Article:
Aviation Investigation Report A07C0082
The Transportation Safety Board of Canada (TSB) investigated this occurrence for the purpose of advancing transportation safety. It is not the function of the Board to assign fault or determine civil or criminal liability.
Loss of Control - Collision with Terrain
Chimo Air Service
Cessna 180 C-FDNZ
Miller Lake, Ontario
17 May 2007
The float-equipped Cessna 180J (registration C-FDNZ, serial number 3004) was en route from Miller Lake, Ontario, to Roderick Lake, Ontario, returning from a series of camp re-supply and maintenance flights. The aircraft was reported as missing at 2130 central daylight time when it did not arrive at Roderick Lake. Search and rescue personnel discovered the wreckage in a wooded area near the shoreline of Miller Lake. The pilot had sustained fatal injuries. The single passenger was trapped in the wreckage and had sustained serious injuries. The aircraft was substantially damaged.
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Other Factual Information
The pilot held a valid Canadian commercial pilot licence, which was endorsed for seaplane operations, and was qualified and fit to act as pilot-in-command of C-FDNZ. The pilot's total flight time was 382 hours, including 138 hours of seaplane flight time, 123 hours of which were on the Cessna 180 aircraft type. He had flown approximately nine hours in the preceding week and had started work at 0700 central daylight time1 on the day of the accident.
The nearest recorded weather was for the Red Lake Airport, Ontario, and the weather recorded at 1500 was as follows: wind 230º magnetic (M) at 13 knots gusting to 20 knots variable from 180º to 260º, visibility 15 statute miles, few clouds at 21 000 feet, few clouds at 23 000 feet, temperature 19ºC, dew point -1ºC, altimeter setting 29.94 inches. The wind conditions in the area of Miller Lake were reported as high and extremely gusty, which could have produced low-level windshear.2 When aircraft encounter low-altitude windshear at low airspeeds (such as shortly after take-off), the potential for a wing stall increases.
C-FDNZ was a commercially registered aircraft and was required to be maintained in accordance with an approved maintenance control system by the Canadian Aviation Regulations (CARs).3 A review of the aircraft's records indicated that it had been maintained on an annual inspection program, which was not approved as part of the operator's maintenance control system.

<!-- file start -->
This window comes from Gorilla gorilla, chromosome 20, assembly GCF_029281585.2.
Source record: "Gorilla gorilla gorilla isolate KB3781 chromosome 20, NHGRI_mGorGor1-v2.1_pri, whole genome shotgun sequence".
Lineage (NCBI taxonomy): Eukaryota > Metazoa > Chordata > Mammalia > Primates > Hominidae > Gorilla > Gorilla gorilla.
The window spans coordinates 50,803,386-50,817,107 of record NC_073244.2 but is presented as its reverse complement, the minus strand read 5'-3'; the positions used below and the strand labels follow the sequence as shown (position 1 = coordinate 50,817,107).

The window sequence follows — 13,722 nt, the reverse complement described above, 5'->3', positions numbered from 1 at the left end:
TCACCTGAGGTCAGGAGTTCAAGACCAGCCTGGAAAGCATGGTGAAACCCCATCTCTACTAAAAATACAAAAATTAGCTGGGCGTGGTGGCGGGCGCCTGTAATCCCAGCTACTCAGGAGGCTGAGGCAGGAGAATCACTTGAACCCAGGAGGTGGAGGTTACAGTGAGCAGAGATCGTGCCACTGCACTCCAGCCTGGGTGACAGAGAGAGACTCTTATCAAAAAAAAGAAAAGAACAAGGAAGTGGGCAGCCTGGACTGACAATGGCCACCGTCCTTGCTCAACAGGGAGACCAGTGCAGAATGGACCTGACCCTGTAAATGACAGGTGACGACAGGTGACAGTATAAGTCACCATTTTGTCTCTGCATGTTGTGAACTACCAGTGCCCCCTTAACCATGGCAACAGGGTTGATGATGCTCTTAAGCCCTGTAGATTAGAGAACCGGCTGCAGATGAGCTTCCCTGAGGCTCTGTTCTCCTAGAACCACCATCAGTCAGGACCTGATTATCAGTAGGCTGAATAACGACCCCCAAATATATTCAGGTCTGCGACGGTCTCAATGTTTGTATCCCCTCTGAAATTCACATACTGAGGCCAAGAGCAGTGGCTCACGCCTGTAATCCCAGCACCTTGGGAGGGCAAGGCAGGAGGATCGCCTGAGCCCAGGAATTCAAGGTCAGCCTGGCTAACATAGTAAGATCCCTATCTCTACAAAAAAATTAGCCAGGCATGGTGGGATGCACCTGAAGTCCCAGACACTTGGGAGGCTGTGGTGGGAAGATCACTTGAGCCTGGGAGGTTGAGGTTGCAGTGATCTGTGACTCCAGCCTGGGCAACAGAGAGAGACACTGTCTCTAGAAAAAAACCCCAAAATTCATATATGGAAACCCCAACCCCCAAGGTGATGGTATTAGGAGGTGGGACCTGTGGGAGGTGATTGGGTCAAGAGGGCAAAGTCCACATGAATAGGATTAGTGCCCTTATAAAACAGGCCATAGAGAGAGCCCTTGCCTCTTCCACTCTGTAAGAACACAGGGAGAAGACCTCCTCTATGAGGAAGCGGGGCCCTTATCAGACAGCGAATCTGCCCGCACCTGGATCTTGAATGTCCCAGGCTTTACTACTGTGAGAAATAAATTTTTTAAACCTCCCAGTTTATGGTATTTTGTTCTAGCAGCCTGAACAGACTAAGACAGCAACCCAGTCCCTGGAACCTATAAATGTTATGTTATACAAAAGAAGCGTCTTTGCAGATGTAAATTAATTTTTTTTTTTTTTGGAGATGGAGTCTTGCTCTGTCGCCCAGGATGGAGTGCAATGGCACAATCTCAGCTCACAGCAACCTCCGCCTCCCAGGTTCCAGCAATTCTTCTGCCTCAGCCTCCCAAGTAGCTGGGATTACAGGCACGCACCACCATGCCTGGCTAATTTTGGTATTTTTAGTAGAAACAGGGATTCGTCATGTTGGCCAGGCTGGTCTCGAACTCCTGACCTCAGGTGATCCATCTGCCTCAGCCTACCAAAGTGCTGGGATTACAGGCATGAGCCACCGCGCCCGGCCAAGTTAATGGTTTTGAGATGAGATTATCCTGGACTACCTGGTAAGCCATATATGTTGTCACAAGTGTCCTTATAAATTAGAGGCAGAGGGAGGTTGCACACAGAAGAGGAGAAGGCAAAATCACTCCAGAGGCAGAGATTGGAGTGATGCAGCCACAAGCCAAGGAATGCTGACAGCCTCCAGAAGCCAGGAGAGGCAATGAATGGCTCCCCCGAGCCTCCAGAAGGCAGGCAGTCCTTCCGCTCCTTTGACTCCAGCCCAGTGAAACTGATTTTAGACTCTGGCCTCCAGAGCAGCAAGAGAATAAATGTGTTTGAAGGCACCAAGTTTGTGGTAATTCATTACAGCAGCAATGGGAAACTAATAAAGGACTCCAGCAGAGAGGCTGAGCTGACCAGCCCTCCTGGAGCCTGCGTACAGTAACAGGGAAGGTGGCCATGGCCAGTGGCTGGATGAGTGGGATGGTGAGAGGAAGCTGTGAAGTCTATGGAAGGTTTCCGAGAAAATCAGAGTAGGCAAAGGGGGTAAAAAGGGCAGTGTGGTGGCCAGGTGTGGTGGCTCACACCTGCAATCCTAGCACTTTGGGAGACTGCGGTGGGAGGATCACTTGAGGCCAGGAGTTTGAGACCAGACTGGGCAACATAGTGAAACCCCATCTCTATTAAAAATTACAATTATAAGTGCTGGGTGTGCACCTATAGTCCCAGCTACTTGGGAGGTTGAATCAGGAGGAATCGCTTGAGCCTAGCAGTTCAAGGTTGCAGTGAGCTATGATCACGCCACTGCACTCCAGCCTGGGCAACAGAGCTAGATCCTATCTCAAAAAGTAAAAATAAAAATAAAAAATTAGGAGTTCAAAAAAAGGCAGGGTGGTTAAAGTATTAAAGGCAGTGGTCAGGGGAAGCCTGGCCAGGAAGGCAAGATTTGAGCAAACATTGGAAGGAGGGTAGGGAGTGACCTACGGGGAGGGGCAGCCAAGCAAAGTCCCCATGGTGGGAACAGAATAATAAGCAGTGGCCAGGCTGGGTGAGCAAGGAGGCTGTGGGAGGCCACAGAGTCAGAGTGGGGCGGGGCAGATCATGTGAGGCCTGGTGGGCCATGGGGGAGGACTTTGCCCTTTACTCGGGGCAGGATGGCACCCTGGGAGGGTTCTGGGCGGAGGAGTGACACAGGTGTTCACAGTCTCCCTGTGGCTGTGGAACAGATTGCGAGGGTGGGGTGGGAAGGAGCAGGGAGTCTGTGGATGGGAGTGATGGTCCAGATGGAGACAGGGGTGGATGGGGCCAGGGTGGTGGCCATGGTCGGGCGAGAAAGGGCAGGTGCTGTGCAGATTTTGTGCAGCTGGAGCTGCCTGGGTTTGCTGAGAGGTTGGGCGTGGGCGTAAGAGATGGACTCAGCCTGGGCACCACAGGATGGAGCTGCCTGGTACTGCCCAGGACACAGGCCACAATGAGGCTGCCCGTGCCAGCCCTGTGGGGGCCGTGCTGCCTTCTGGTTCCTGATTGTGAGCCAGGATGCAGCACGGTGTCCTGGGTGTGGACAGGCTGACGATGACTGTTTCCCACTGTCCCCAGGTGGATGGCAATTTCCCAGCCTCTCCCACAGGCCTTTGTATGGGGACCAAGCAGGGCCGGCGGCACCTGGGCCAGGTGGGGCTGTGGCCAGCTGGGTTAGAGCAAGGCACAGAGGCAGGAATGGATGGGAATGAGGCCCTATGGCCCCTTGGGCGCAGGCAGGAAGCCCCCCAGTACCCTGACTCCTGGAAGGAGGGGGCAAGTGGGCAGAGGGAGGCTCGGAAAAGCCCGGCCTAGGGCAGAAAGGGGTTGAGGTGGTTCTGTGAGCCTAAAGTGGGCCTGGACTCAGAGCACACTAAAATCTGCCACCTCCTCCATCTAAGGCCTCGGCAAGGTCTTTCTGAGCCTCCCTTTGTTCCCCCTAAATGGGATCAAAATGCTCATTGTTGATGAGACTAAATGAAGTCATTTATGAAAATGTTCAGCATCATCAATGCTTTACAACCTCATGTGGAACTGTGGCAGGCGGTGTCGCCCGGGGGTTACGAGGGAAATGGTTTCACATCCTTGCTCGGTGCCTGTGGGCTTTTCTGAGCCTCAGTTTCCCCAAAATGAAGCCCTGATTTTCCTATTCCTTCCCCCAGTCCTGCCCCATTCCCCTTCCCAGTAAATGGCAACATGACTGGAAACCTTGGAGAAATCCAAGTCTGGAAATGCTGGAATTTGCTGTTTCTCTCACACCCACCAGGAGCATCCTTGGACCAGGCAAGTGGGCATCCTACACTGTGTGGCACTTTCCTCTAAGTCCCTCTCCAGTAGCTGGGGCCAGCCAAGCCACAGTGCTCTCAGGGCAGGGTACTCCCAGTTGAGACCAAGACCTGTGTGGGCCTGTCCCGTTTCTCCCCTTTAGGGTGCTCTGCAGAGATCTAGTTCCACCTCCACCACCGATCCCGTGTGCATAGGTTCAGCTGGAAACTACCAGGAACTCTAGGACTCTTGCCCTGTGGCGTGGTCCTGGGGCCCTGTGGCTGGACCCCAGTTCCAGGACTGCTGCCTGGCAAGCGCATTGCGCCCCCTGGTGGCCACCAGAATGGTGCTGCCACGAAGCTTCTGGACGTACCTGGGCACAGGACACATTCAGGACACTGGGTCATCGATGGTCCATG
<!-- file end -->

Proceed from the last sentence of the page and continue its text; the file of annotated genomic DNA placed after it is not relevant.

Although it was commercially registered, C-FDNZ was not used to transport revenue passengers or freight. It was used solely to carry out camp maintenance and supply functions. The camp maintenance flights were dispatched on an as-required basis. The flight itineraries for camp maintenance were non-specific as to the time and duration of each flight and were accomplished by specifying an estimated time of arrival (ETA) for the day's final destination.
On the day of the occurrence, the pilot of C-FDNZ departed Red Lake to complete a series of flights for the purpose of checking the operator's boat caches north of Red Lake. At approximately 1045, he picked up a passenger (a private guest of the operator) at Marvin Lake and departed for the operator's camp on Miller Lake. C-FDNZ was heard landing at Miller Lake at approximately 1115 and the pilot reported airborne off Miller Lake at approximately 1430.
Investigators were unable to determine precisely which area of the lake was used for take-off. However, a take-off area of sufficient length for a southwesterly departure, into wind at the time of the occurrence, extends from the operator's camp to the southwest. The accident site is located approximately two nautical miles northwest of the Miller Lake camp. The aircraft's direction of travel at impact was southwest. The reason for the aircraft's change in direction at that point in the flight was not determined; however, the operator had boats located at a portage in the vicinity of the accident site.
Figure 1. Map of the occurrence area
The aircraft was expected to arrive at the main camp on Roderick Lake by 2000. When it did not arrive, the camp owner reported it as overdue. A search and rescue aircraft was dispatched from Rescue Coordination Centre Trenton. However, several factors delayed discovery of the wreckage and rescue of the surviving passenger. These factors were as follows: